Her success was wonderful. Time and again she made successful visits to Maryland on the Underground Rail Road, and would be absent for weeks at a time, running daily risks while making preparations for herself and her passengers. Great fears were entertained for her safety, but she seemed wholly devoid of personal fear. The idea of being captured by slave-hunters or slave-holders, seemed never to enter her mind. She was apparently proof against all adversaries. While she thus maintained utter personal indifference, she was much more watchful with regard to those she was piloting. Half of her time, she had the appearance of one asleep, and would actually sit down by the road-side and go fast asleep* when on her errands of mercy through the South, yet, she would not suffer one of her party to whimper once, about "giving out and going back," however wearied they might be by the hard travel day and night. She had a very short and pointed rule or law of her own, which implied death to any who talked of giving out and going back. Thus, in an emergency she would give all to understand that "times were very critical and therefore no foolishness would be indulged in on the road." That several who were rather weak-kneed and faint-hearted were greatly invigorated by Harriet's blunt and positive manner and threat of extreme measures, there could be no doubt.
After having once enlisted, "They had to go through ordie." Of course Harriet was supreme, and her followers generally had full faith in her, and would back up any word she might utter. So when she said to them that "a live runaway could do great harm by going back, but that a dead one could tell no secrets," she was sure to have obedience. Therefore, none had to die as traitors on the "middle passage." It is obvious enough, however, that her success in going into Maryland as she did, was attributable to her adventurous spirit and utter disregard of consequences. Her like it is probable was never known before or since.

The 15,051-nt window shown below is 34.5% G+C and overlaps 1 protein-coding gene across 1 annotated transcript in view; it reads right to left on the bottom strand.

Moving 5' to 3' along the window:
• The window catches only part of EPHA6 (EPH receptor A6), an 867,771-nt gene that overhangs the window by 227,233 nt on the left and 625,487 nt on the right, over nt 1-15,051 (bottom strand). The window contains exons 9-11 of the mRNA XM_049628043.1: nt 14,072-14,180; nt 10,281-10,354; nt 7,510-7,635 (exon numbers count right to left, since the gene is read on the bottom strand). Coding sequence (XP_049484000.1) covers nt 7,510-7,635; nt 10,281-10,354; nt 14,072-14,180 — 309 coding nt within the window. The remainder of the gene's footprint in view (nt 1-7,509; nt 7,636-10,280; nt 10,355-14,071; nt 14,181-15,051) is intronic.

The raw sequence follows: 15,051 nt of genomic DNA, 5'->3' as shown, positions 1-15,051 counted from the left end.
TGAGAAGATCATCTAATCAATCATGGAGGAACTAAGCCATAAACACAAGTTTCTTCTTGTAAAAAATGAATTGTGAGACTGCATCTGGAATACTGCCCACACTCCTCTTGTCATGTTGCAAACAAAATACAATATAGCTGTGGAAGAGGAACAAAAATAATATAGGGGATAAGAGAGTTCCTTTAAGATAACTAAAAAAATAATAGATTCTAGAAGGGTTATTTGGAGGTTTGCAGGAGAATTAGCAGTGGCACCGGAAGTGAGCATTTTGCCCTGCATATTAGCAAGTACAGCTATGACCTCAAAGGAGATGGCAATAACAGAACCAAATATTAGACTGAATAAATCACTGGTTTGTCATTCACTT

On the road between Syracuse and Rochester, would be found a number of sympathetic Quakers and other abolitionists settled at Auburn. Here also was the home of US Senator and former New York State Governor William H. Seward. Sometime in the mid-1850s, Tubman met Seward and his wife Frances. Mrs. Seward provided a home for Tubman's favorite niece, Margaret, after Tubman helped her to escape from Maryland. In 1857, the Sewards provided a home for Tubman, to which she relocated her parents from St. Catharines. This home was later sold to her for a small sum, and became her base of operations when she was not on the road aiding fugitives from slavery, and speaking in support of the cause.
Tubman was closely associated with Abolitionist John Brown, and was well acquainted with the other Upstate abolitionists, including Frederick Douglass, Jermain Loguen, and Gerrit Smith.She worked closely with Brown, and reportedly missed the raid on Harper's Ferry only because of illness.
After the outbreak of the Civil War, Tubman served as a soldier, spy, and a nurse, for a time serving at Fortress Monroe, where Jefferson Davis would later be imprisoned. While guiding a group of black soldiers in South Carolina, she met Nelson Davis, who was ten years her junior. Denied payment for her wartime service, Tubman was forced, after a bruising fight, to ride in a baggage car on her return to Auburn.
After the close of the Civil War, Harriet Tubman returned to Auburn, NY. There she married Nelson Davis, and lived in a home they built on South Street, near the original house. This house still stands on the property, and serves as a home for the Resident Manager of the Harriet Tubman Home.
Only twelve miles from Seneca Falls, Tubman helped Auburn to remain a center of activity in support of women's rights. With her home literally down the road, Tubman remained in contact with her friends, William and Frances Seward. In 1908, she built the wooden structure that served as her home for the aged and indigent. Here she worked, and herself was cared for in the period before her death in 1913.
The Harriet Tubman Home: 180 South Street Auburn,NY 13201 (315) 252-2081
BACK TO the African American history of Western New York
Since 4/96, visitors to the African American History of Western New York pages.